A prostatectomy, the surgery Austin underwent last month, can be serious and is required for some patients, even if not urgently, said Dr. Quoc-Dien Trinh, co-director of the Dana-Farber/Brigham and Women’s Prostate Cancer Center. The procedure removes some or all of the prostate to remove the cancer.

There are minimally invasive versions of the surgery, which are done with robots — Austin’s doctors described his procedure as “minimally invasive” — as well as a more traditional open version.

Austin’s symptoms after surgery — severe abdominal, hip and leg pain and nausea — were not among those considered typical by the Mayo Clinic, which says serious complications are rare.

The Pentagon said Austin’s complications were the result of a urinary tract infection and that collections of abdominal fluid had impaired his small intestines.

Yerram and Trinh, emphasizing that they did not have all the details, said Austin’s complications indicated he had a urinary leak. After the prostate is removed, surgeons must reconnect the bladder to the urethra, which can sometimes be the site of a leak.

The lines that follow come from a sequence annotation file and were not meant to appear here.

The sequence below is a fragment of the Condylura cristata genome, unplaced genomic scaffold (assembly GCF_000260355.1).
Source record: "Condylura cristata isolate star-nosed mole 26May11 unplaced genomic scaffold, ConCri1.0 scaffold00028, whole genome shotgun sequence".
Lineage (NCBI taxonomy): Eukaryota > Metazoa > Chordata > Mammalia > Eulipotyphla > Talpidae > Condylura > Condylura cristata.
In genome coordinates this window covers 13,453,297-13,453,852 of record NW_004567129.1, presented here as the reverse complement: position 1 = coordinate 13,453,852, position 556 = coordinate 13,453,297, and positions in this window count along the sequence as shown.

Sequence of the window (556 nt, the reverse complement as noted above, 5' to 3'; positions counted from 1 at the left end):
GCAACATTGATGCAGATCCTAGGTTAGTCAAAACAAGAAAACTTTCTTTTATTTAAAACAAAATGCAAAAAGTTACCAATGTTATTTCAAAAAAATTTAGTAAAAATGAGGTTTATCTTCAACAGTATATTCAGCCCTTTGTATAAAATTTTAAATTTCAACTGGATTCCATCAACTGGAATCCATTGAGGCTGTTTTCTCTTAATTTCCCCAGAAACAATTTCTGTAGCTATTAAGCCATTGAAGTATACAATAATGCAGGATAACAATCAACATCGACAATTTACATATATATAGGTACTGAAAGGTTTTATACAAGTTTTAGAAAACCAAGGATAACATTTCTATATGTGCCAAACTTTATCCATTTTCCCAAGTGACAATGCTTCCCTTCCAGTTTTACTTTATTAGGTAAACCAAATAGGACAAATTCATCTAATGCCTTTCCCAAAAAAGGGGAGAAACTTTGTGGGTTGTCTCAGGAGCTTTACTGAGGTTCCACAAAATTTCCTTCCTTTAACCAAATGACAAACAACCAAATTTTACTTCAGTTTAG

“It’s a known complication of surgery — it’s not very common, but it’s known,” Yerram said. “They have an excellent prognosis of recovery if diagnosed promptly and treated promptly.”

Yerram said he believed a leak likely caused Austin’s bowels to stop working. Drainage is the most common way to treat the condition, and the Pentagon said that Austin’s doctors had inserted a tube through his nose to drain his stomach.

Patients often fully recover in a matter of days or weeks and the Pentagon said that Austin’s infection had cleared and that his doctors anticipated a full recovery.

Patients usually recover from the surgery in four to six weeks, according to the Mayo Clinic.